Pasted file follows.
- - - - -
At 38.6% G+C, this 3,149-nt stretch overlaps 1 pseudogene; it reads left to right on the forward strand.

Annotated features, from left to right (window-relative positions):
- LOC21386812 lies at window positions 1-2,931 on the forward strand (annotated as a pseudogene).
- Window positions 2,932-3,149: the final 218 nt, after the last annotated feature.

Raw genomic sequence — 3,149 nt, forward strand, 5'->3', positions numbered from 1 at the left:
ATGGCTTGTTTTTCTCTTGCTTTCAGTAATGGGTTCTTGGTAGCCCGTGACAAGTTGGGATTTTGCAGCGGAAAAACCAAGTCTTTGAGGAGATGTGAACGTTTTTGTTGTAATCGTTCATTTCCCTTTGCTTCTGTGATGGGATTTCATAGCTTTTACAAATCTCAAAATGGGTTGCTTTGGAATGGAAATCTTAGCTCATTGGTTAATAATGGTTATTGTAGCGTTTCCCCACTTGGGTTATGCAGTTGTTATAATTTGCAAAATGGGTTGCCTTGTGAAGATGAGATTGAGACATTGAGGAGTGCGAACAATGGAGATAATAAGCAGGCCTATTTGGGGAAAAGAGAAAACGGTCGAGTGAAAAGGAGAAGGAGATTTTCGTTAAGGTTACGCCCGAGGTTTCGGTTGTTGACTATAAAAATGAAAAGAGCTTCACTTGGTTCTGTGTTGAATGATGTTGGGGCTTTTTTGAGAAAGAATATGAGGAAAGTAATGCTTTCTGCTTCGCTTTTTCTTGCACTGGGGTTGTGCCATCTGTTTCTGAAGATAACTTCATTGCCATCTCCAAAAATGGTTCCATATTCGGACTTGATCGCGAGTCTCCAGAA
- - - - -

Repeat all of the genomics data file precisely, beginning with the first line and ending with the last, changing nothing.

At 38.6% G+C, this 3,149-nt stretch overlaps 1 pseudogene; it reads left to right on the forward strand.

Annotated features, from left to right (window-relative positions):
- LOC21386812 lies at window positions 1-2,931 on the forward strand (annotated as a pseudogene).
- Window positions 2,932-3,149: the final 218 nt, after the last annotated feature.

Raw genomic sequence — 3,149 nt, forward strand, 5'->3', positions numbered from 1 at the left:
ATGGCTTGTTTTTCTCTTGCTTTCAGTAATGGGTTCTTGGTAGCCCGTGACAAGTTGGGATTTTGCAGCGGAAAAACCAAGTCTTTGAGGAGATGTGAACGTTTTTGTTGTAATCGTTCATTTCCCTTTGCTTCTGTGATGGGATTTCATAGCTTTTACAAATCTCAAAATGGGTTGCTTTGGAATGGAAATCTTAGCTCATTGGTTAATAATGGTTATTGTAGCGTTTCCCCACTTGGGTTATGCAGTTGTTATAATTTGCAAAATGGGTTGCCTTGTGAAGATGAGATTGAGACATTGAGGAGTGCGAACAATGGAGATAATAAGCAGGCCTATTTGGGGAAAAGAGAAAACGGTCGAGTGAAAAGGAGAAGGAGATTTTCGTTAAGGTTACGCCCGAGGTTTCGGTTGTTGACTATAAAAATGAAAAGAGCTTCACTTGGTTCTGTGTTGAATGATGTTGGGGCTTTTTTGAGAAAGAATATGAGGAAAGTAATGCTTTCTGCTTCGCTTTTTCTTGCACTGGGGTTGTGCCATCTGTTTCTGAAGATAACTTCATTGCCATCTCCAAAAATGGTTCCATATTCGGACTTGATCGCGAGTCTCCAGAA